Pursuit of Reliable Power: Report Reveals Real Business Impacts of Power Blinks
In today’s digitally connected era, millions of devices in our homes and businesses rely on steady power to work effectively. As frustrating and inconvenient as it can be to lose power for consumers–who rely on it for their Wi-Fi routers, microwaves, and other devices every day–outages are exponentially more damaging to commercial and industrial businesses whose operations depend heavily on systems and equipment staying powered. Losing power for even a moment means connections are dropped, time is wasted, and transactions are lost. More than a nuisance, these quick power “blinks” reveal a larger concern for utility providers, business leaders, and consumers.
A preliminary update to an earlier report from the U.S. Department of Energy’s Lawrence Berkeley National Laboratory suggests the annual cost of short interruptions in the U.S. is rising, from $52 billion in 2002 to $60 billion in 2014. As a result, business leaders and utility providers around the world are taking notice of the impact of short interruptions.
To investigate the impact of power blinks, S&C Electric Company surveyed leading companies with average yearly revenues of $4 billion or more and released the “2019 State of Commercial & Industrial Power Reliability Report” (C&I Report). The report reveals how outages affect businesses and how these companies are addressing the issue. The C&I Report revealed three notable power reliability trends for businesses:
- Growing Awareness of Power Outages
Commercial and industrial businesses are increasingly aware of outages, regardless of the length. Even short outages impact these companies, which suggests a strong dependency on reliable power.
In 2019, businesses reported a 22 percent increase in yearly outages, while monthly outages remained consistent from 2018, with more than 1 in 5 companies experiencing outages every month. More concerning, however, is that more than 1 in 3 companies (36 percent) are affected by power blinks or momentaries (outages that last less than 5 minutes), yet their utility providers do not typically consider these outages.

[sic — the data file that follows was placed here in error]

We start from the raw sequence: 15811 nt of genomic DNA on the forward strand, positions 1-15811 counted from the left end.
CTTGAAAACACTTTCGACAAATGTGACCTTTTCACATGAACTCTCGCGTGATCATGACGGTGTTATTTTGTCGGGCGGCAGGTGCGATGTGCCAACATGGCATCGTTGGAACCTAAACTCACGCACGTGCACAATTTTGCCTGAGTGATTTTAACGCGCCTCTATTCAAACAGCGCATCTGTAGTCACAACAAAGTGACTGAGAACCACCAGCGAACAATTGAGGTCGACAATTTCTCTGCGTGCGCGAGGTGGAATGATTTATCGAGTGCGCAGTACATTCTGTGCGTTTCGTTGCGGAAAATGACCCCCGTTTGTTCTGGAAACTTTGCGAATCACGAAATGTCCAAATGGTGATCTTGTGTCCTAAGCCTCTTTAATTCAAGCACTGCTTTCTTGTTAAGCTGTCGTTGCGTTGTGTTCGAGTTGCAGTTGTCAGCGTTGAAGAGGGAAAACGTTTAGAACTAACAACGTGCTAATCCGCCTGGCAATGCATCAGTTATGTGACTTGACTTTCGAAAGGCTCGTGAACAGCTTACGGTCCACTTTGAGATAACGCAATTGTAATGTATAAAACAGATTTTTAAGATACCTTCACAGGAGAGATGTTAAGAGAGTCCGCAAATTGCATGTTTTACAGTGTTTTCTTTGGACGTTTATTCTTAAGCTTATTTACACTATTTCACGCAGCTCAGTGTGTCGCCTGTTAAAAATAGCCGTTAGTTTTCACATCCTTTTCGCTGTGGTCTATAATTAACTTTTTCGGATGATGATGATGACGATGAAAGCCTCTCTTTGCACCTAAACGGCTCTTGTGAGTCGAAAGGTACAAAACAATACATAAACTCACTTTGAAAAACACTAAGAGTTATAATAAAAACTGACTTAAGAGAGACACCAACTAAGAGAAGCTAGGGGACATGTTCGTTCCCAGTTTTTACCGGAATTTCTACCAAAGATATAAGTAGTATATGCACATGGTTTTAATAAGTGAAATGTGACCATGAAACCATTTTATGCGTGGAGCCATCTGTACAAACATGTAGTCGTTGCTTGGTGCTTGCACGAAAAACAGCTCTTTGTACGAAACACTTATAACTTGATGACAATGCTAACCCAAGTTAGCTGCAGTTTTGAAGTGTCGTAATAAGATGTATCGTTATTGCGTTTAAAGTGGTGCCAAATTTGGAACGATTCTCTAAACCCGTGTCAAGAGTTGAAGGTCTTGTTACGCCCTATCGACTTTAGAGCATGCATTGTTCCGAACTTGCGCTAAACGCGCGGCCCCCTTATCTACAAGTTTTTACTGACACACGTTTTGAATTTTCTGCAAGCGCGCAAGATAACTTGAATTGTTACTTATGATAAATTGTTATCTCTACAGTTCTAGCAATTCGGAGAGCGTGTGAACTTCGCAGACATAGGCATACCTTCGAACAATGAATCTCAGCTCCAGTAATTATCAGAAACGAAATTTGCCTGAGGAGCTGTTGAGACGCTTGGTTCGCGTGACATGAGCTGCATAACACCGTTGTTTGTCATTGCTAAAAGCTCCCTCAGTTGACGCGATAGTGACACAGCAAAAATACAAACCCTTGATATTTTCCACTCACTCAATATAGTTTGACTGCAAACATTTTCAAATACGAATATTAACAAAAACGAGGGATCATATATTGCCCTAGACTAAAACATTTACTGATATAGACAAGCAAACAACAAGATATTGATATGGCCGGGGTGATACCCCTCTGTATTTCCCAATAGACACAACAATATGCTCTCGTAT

- Lack of Tracking for Power Blinks
Given the short nature of momentary outages, most utilities do not track these power blinks. This is because there is no mandate for utilities to report them, and these blinks do not count against utilities’ reliability scores. Therefore, utilities may not be fully aware of the impact of these blinks. However, the C&I Report revealed 1 in 3 companies are negatively affected by a mere blink in power. With one-third of commercial and industrial companies experiencing momentary outages in 2018–a 71 percent increase from the previous year–utilities significantly lack visibility into a problem with significant business implications nationwide.
- Power Reliability a Necessity—and Concern—of Businesses
Considering the size and breadth of companies surveyed in the C&I Report, outages of any length, and specifically short-duration momentary outages, create real costs and lasting consequences for everyday businesses operations. Commercial and industrial customers see power reliability as a critical component to their success, and one-quarter of companies surveyed said poor power reliability inhibits their ability to grow. Another quarter doubts their utilities will be able to support their long-term growth.
With energy dependency on the rise, business leaders are increasing their investments in power alternatives to ensure a steady connection. This indicates both a high level of importance being placed on power reliability and a concern about utility providers’ ability to meet these businesses’ needs.
To meet consumers’ ever-evolving expectations and achieve both short- and long-term business goals, companies need reliable power. As society’s dependency on power grows–and power blinks remain a major issue–businesses leaders should initiate conversations with their utility providers to ensure their needs are met.
To learn more about the latest power reliability trends, read the full “2019 State of Commercial & Industrial Power Reliability Report”.